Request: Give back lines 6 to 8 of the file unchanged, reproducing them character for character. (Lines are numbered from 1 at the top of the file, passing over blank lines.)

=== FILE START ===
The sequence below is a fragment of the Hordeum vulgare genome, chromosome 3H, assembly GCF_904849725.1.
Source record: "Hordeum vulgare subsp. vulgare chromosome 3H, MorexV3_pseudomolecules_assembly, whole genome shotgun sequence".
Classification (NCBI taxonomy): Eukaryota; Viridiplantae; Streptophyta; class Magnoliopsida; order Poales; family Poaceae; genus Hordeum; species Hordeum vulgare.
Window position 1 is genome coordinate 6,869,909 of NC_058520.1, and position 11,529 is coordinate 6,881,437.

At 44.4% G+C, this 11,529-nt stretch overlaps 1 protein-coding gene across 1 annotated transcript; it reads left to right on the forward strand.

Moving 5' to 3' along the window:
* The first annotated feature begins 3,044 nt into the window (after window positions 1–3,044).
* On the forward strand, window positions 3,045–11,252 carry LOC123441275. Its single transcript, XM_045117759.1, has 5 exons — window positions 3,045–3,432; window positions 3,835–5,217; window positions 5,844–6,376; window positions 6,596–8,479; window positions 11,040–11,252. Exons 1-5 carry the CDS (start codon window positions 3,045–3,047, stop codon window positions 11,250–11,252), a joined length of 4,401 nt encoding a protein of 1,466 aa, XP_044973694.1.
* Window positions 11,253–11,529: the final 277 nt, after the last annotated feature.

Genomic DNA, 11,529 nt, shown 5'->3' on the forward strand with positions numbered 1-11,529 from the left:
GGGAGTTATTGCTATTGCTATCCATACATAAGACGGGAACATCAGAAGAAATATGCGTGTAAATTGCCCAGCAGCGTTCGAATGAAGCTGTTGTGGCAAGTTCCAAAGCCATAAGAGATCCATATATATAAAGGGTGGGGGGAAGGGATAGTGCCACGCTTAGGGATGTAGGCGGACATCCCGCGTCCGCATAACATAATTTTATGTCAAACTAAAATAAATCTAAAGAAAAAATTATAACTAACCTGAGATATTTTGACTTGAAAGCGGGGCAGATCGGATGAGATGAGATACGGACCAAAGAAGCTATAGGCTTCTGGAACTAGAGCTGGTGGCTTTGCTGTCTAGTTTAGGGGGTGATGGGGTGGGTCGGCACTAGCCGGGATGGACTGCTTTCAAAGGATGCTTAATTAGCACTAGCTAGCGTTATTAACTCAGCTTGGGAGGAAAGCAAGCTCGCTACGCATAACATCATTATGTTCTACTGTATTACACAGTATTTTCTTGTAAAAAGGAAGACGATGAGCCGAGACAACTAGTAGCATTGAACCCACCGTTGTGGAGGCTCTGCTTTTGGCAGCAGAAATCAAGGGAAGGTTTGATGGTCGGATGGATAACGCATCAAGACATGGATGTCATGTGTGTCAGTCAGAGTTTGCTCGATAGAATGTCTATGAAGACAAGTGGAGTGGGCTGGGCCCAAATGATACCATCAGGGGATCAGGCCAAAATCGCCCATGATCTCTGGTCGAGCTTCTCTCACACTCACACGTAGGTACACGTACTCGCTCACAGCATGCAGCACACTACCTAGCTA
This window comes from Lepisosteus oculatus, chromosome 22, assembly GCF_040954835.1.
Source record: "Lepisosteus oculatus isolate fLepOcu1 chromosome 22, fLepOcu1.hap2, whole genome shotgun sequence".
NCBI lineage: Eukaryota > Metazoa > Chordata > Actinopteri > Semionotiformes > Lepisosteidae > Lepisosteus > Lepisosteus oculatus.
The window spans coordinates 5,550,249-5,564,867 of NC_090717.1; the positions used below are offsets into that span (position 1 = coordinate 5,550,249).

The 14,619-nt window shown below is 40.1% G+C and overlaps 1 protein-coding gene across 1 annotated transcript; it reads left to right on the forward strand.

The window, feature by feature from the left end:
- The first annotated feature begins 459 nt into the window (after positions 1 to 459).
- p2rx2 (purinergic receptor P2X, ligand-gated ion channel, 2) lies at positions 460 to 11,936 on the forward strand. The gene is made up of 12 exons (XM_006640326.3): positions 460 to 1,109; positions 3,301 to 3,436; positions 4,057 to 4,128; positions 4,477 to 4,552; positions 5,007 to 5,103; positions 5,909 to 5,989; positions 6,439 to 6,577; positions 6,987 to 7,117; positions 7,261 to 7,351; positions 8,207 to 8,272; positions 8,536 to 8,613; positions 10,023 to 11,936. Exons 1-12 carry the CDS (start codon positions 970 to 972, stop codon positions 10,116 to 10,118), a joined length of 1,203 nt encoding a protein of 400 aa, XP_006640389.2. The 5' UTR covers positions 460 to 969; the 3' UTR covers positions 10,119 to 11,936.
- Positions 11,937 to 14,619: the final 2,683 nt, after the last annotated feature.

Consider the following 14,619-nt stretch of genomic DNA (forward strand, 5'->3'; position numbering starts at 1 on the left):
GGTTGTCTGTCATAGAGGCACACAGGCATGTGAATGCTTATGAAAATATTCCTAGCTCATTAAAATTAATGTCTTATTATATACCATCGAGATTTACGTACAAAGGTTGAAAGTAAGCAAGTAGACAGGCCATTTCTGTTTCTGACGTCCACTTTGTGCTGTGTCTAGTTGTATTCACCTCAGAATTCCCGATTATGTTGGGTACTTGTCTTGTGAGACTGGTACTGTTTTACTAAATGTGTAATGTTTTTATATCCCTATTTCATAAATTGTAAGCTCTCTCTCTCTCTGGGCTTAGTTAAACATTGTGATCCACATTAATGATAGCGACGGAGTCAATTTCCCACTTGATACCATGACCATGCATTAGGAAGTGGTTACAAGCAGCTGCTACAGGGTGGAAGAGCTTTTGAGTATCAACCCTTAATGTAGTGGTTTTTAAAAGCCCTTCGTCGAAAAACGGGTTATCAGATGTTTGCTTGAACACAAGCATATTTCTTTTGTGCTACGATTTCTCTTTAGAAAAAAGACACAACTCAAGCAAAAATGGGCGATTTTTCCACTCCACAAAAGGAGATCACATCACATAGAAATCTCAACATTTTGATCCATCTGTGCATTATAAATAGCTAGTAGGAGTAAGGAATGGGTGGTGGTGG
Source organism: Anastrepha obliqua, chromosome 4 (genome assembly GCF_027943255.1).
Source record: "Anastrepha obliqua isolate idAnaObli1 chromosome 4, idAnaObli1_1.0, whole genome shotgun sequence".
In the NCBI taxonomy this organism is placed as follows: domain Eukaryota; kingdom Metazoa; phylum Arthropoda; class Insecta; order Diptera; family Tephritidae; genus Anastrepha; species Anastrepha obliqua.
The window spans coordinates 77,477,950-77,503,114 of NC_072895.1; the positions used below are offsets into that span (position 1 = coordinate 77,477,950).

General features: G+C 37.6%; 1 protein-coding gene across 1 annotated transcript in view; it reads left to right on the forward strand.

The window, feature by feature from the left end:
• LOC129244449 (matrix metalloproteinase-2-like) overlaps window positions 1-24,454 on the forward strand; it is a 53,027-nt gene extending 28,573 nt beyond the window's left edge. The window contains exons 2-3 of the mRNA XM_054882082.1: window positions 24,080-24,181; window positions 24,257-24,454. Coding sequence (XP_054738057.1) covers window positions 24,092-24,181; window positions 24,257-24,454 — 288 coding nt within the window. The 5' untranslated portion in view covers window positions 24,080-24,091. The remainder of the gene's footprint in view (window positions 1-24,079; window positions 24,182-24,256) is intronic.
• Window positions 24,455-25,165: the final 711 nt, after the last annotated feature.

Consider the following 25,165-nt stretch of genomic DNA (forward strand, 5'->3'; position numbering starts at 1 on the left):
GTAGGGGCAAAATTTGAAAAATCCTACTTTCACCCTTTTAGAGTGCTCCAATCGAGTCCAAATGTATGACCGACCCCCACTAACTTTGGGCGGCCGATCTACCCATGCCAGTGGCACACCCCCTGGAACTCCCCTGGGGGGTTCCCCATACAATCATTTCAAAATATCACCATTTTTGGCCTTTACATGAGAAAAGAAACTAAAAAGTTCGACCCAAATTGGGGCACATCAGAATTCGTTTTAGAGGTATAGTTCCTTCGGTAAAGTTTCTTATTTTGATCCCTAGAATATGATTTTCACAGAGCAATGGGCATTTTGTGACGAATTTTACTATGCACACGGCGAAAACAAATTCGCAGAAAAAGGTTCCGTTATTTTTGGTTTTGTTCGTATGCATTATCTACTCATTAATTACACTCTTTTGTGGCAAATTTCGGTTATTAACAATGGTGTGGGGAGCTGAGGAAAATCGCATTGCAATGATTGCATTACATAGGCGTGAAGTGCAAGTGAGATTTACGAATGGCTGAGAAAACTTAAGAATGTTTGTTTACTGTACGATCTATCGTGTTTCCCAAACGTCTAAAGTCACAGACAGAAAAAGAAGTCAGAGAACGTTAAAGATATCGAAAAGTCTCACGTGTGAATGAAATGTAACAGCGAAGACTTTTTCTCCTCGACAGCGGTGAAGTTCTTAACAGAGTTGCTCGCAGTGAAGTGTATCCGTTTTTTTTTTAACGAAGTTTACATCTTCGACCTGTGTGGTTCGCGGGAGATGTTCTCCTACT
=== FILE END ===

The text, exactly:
Moving 5' to 3' along the window:
* The first annotated feature begins 3,044 nt into the window (after window positions 1–3,044).
* On the forward strand, window positions 3,045–11,252 carry LOC123441275. Its single transcript, XM_045117759.1, has 5 exons — window positions 3,045–3,432; window positions 3,835–5,217; window positions 5,844–6,376; window positions 6,596–8,479; window positions 11,040–11,252. Exons 1-5 carry the CDS (start codon window positions 3,045–3,047, stop codon window positions 11,250–11,252), a joined length of 4,401 nt encoding a protein of 1,466 aa, XP_044973694.1.